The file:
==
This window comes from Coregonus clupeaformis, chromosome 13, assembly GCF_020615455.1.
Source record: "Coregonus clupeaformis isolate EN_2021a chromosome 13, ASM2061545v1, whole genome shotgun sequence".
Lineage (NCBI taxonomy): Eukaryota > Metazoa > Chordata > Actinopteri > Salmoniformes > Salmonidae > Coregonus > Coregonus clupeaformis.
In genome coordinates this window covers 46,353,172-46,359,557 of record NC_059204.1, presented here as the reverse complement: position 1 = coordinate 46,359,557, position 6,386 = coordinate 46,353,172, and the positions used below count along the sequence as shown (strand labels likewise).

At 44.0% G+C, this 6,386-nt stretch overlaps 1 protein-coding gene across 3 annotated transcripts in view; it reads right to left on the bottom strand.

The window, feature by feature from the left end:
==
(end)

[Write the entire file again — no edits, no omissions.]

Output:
This window comes from Coregonus clupeaformis, chromosome 13, assembly GCF_020615455.1.
Source record: "Coregonus clupeaformis isolate EN_2021a chromosome 13, ASM2061545v1, whole genome shotgun sequence".
Lineage (NCBI taxonomy): Eukaryota > Metazoa > Chordata > Actinopteri > Salmoniformes > Salmonidae > Coregonus > Coregonus clupeaformis.
In genome coordinates this window covers 46,353,172-46,359,557 of record NC_059204.1, presented here as the reverse complement: position 1 = coordinate 46,359,557, position 6,386 = coordinate 46,353,172, and the positions used below count along the sequence as shown (strand labels likewise).

At 44.0% G+C, this 6,386-nt stretch overlaps 1 protein-coding gene across 3 annotated transcripts in view; it reads right to left on the bottom strand.

The window, feature by feature from the left end: